Ontario Agriculture

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Equine Community for Ontario

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Equine Community for Ontario

Horse lovers are invited to join and share and connect with the equine community in Ontario

Location: Ontario
Members: 12
Latest Activity: Dec 7, 2012

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Comment by Jennifer Garner on July 15, 2011 at 9:40am
I'm looking for 1977 - 1979 alumni of the Humber College Equine program.  Anyone out there?
Comment by Mackenna Roth on July 8, 2011 at 3:56pm

Hi Cindy,

I would love to see some pictures of your horses!
My family farm is based on the Equine industry, we have horse shows, hunter paces and other horse related events and clinics. We also offer boarding and lessons. Where abouts are you located??
Mac

Comment by Cindy Filmore on July 6, 2011 at 8:33pm
Lovely, Mackenna! Very nice horse. Once I figure things out a little more, I will attempt to post our horses.
Do you ride for pleasure, or is part of your farm business?
We have 4 horses for our own riding, and offer "byoh" camping to others. Lots of local trails here!
Comment by Mackenna Roth on May 10, 2011 at 2:12pm
My cute horse and I warming up in the arena
Comment by AgOntario on April 26, 2011 at 8:07am

Strangles Outbreak Northern Ontario

The Ontario Ministry of Agriculture Food and Rural Affairs has recently been made aware of a number of premises in the Greater  Sudbury area and Manitoulin Island affected by Strangles.   Strangles is a highly contagious bacterial disease of horses characterized by abscesses in the lymphoid tissue of the upper respiratory tract. The causative organism, Streptococcus equi subspecies equi, is highly host-adapted and generally produces clinical disease only in horses, donkeys, and mules.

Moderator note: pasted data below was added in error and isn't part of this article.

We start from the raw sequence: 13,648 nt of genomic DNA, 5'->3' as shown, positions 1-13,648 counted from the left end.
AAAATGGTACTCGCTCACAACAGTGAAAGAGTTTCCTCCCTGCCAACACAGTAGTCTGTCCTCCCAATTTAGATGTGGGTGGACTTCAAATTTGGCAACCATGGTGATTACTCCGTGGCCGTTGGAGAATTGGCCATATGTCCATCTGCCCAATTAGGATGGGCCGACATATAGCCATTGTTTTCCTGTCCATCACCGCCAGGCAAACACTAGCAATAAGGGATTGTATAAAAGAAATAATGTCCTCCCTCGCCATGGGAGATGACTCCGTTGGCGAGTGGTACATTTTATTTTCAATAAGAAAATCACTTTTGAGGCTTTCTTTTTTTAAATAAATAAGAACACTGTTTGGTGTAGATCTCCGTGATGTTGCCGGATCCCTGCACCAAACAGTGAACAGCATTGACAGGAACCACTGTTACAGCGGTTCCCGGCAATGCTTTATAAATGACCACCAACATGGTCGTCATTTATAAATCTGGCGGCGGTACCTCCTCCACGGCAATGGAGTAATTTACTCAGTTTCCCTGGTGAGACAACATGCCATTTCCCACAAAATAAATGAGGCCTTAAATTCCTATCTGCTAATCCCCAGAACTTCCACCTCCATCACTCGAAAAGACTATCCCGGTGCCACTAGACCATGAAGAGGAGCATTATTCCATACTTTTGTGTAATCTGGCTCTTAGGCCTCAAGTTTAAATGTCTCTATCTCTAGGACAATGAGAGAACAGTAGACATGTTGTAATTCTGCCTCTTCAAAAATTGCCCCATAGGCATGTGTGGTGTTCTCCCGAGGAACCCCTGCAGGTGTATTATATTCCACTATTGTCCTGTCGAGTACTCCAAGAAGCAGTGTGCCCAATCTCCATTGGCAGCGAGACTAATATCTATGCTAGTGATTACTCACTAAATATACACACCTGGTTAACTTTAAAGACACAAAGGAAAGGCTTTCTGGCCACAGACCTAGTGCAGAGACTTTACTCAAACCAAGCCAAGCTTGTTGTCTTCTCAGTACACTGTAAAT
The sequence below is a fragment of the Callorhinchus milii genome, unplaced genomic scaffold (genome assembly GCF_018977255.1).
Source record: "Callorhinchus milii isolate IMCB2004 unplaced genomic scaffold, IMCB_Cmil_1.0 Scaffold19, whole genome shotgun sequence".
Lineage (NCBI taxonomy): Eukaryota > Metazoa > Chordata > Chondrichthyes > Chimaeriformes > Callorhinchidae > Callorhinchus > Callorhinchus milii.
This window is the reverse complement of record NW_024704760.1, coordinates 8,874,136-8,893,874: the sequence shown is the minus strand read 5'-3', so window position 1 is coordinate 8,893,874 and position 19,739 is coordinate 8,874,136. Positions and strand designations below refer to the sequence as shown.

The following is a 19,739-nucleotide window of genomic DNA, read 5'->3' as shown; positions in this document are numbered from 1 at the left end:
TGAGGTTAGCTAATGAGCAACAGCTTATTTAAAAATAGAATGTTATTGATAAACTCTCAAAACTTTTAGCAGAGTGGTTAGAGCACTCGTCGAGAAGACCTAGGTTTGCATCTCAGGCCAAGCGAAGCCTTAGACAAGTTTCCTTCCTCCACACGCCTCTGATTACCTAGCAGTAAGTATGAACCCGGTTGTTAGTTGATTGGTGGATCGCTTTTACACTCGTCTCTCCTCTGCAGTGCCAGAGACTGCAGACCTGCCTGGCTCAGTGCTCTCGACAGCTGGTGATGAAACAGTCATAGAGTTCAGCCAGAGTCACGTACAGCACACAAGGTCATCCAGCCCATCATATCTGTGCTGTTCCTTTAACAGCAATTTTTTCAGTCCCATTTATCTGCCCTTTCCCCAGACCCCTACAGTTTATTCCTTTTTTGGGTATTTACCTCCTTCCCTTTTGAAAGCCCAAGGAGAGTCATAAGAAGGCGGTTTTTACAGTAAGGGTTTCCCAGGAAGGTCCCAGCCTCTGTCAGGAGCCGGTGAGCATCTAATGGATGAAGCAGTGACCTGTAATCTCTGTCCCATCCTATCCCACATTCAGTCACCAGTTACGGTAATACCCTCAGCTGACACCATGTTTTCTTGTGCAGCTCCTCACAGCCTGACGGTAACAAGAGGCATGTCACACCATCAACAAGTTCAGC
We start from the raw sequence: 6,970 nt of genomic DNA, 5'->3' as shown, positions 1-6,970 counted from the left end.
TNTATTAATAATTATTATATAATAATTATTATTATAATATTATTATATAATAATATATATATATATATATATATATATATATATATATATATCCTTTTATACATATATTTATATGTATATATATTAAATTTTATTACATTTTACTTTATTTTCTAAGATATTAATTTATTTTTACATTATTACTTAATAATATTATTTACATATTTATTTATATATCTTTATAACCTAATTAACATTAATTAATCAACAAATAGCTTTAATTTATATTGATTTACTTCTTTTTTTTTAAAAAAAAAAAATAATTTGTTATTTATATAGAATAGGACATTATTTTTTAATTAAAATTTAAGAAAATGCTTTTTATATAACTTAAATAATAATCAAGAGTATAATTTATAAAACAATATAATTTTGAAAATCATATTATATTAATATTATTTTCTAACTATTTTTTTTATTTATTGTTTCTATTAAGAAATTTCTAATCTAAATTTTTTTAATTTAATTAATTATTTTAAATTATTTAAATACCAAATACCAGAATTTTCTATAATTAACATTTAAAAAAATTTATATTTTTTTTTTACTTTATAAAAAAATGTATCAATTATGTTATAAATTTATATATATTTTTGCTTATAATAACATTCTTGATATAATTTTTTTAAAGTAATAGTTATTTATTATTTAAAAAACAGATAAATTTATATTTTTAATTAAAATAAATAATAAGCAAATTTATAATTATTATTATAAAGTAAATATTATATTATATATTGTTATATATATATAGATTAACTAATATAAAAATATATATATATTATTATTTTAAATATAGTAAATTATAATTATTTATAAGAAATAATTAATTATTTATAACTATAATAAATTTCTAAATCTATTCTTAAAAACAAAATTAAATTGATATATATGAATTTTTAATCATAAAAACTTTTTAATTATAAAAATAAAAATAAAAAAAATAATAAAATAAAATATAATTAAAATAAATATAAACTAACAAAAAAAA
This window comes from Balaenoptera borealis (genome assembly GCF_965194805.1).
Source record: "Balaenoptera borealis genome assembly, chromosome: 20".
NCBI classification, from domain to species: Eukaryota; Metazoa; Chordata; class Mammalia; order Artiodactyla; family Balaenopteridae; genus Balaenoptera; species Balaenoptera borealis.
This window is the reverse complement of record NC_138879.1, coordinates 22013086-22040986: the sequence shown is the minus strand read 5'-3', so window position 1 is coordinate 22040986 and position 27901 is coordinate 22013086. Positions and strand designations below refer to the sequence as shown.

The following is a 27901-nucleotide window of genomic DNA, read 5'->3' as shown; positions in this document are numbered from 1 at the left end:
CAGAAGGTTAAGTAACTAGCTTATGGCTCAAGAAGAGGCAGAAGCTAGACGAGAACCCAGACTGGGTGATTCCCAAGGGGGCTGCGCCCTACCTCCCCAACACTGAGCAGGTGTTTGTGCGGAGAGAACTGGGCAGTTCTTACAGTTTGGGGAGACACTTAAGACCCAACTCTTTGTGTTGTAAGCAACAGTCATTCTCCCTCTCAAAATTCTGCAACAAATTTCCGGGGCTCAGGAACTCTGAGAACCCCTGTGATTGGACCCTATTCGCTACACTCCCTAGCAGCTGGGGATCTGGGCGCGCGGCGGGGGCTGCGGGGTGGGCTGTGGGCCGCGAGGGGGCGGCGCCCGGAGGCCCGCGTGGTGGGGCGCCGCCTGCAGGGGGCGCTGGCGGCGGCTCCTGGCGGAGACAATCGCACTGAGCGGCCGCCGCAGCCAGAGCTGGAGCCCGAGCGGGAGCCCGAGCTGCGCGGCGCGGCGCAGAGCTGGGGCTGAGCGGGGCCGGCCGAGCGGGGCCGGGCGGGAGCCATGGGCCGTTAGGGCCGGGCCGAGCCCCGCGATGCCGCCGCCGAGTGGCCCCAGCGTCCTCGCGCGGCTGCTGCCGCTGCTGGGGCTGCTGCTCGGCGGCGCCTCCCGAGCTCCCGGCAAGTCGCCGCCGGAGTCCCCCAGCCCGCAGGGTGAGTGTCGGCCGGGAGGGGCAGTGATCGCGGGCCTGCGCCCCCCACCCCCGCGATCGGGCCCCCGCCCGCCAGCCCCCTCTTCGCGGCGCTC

Strangles is an endemic disease in horses and circulates relatively commonly in the horse population.   A significant number of affected premises in a relatively confined geographical area is a good reminder to horse owners and veterinarians to  practise appropriate biosecurity procedures for horses and equipment coming on and off the farm AND infection control within the barn. 

Transmission occurs via fomites and direct contact with infectious exudates. Sharing of halters and brushes that may contact the fluid from draining abscesses can spread the disease. The source of Strangles on any of these premises could have been the entry of a new horse, contact with a carrier somewhere off the farm (e.g. at a show) or on the clothing, hands or equipment of a visitor (such as a feed supplier, farrier or veterinarian who had recent contact with an infected horse).   Survival of the organism in the environment is dependent on temperature and humidity.   Under ideal environmental circumstances, the organism can survive 7-9 weeks outside the host. Paddocks and barn facilities used by infected horses should be regarded as contaminated for about 2 months after resolution of an outbreak.

Carrier animals are important for maintenance of the bacteria between epizootics and initiation of outbreaks on premises previously free of disease. Horse owners need to be aware that clinically recovered animals should have three negative nasopharyngeal swabs to be determined “Strangles-free”. 

Recommendations regarding vaccination can be found in the disease factsheets from the sources listed below.  These sources also contain excellent information on basic biosecurity practices and infection control.